Managing finances through mutual funds: how to choose funds to meet different needs?


Mutual funds (MFs) are not just about stocks and market risk. There are different categories of funds depending on the investments made in equities, debt and money market instruments. Depending on your needs and risk appetite, you can choose a fund that suits you.

Depending on your needs and financial goals, you can divide your finances into four categories: emergency funds, short-term funds, medium-term funds and long-term funds. If you wish, you can manage all these funds through MF programs.

Emergency fund

Money you need immediately in an emergency should be kept in an emergency fund. Although it is impossible to predict the amount of money one might need in the event of an unforeseen event, it is said that a salaried person should keep at least six months’ salary in such a fund.

Besides cash and savings bank accounts, you can use overnight funds and/or liquid funds to park your emergency fund. As these funds invest in debt securities with overnight or very short maturities, the invested capital generally remains stable.

Although the returns are very low, these funds offer excellent liquidity. You can make a redemption request even on Saturdays and Sundays, and the redemption amount will be credited to your bank account the next day, if the request is made before the cut-off time.

Short-term funds

Money needed within a short period of six months to two years is kept in a short-term fund. For example, if someone has taken out a loan to build their house and payments are due in phases over the next 24 months based on the progress of the construction, that money can be kept in a fund to short term.

As you cannot expect recovery in the event of a reduction in invested capital due to market volatility, you should avoid equity exposure and invest in funds such as short-term debt funds and dynamic bond funds which offer low but stable returns.

Medium-term funds

The money needed in the next 3-4 years can be kept in medium-term funds. For example, if you have accumulated the money needed to reach a financial goal in 3-4 years through equity investments and want to reduce market risk, you can transfer the money to a medium-term fund.

In such a case, you need to protect your capital and you will also need to earn a higher return to fight inflation over the next 3-4 years.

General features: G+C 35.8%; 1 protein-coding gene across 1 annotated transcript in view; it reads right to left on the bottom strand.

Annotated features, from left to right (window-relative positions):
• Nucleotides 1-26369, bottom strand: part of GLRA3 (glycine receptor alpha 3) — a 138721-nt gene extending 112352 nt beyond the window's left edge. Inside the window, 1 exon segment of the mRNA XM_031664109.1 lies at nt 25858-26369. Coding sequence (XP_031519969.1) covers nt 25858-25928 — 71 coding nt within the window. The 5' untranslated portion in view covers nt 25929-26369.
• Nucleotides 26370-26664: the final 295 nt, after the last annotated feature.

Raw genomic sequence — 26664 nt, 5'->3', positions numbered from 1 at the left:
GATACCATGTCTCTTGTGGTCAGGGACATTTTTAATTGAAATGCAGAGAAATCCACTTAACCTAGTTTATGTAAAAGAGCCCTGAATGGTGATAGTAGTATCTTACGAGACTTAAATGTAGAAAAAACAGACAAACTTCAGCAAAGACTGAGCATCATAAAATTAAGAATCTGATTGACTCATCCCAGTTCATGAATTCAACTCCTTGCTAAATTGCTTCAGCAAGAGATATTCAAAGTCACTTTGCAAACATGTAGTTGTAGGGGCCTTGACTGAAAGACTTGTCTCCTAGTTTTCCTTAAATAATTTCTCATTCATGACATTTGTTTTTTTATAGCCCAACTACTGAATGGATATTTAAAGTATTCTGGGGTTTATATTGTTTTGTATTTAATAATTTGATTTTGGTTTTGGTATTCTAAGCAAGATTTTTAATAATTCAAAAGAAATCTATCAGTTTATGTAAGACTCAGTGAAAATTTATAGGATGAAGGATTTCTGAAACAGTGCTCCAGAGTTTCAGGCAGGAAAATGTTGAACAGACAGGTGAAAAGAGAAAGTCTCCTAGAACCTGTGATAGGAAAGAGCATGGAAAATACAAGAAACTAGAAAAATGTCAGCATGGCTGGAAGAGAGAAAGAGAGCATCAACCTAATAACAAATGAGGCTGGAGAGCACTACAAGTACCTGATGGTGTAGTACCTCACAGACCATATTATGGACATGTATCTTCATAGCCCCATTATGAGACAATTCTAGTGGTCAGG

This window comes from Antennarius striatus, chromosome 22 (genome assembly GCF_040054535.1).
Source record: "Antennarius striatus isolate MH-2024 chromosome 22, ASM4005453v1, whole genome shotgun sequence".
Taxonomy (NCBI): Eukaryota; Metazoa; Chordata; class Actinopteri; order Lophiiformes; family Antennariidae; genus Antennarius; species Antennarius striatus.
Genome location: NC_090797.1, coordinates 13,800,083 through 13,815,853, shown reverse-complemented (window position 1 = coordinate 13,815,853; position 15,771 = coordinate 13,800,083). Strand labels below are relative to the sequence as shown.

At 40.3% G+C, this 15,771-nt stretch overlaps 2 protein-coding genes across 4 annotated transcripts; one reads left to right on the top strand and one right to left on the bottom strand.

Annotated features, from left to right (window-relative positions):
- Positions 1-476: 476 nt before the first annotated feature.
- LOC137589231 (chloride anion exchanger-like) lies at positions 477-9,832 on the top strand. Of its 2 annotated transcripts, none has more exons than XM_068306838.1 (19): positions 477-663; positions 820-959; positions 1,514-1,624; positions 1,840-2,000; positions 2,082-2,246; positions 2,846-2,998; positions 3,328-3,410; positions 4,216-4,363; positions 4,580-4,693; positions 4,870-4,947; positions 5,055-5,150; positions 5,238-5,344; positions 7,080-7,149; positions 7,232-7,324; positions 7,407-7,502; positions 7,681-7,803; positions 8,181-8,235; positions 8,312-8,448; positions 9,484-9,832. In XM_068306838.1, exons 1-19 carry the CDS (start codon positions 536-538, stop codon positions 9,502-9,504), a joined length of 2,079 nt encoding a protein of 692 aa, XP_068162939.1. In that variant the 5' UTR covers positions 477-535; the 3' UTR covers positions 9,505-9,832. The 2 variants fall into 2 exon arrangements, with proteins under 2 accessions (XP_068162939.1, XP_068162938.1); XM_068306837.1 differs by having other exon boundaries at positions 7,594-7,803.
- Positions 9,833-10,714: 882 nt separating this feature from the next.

Since pure debt funds may not be able to beat inflation, you can reduce market exposure from 60-100% to 20-25% by moving the rest of the money into debt funds. debt. Alternatively, you can transfer money from equity funds to conservative hybrid funds and leave portfolio management to professional fund managers.

Long-term funds

Money that is not needed in the short to medium term and that can be saved for a long term or to meet long-term financial goals can be placed in long-term funds. For example, the money needed for the education of a child after 10 years or to accumulate retirement capital to be used after 20 years can be transferred to such a fund.

Since the investment objective of a long-term fund is to beat long-term inflation by obtaining a higher yield – in the absence of short- and medium-term bonds – you can invest in equities. The amount of equity exposure will depend on whether you need to take risk to achieve long-term financial goals and your ability to take risk, ie your risk appetite.

Even within the equity segment, you will have the opportunity to invest in medium-risk aggressive hybrid funds to very high-risk short-term funds. The higher the risks, the greater the prospect of generating superior returns over the long term.

However, before investing in equity-based MF programs, you must write your financial plan well and enter the markets with a vision to achieve your long-term financial goals. Otherwise, if you enter the equity segment just to get higher returns, you risk leaving during a market downturn after seeing negative returns.


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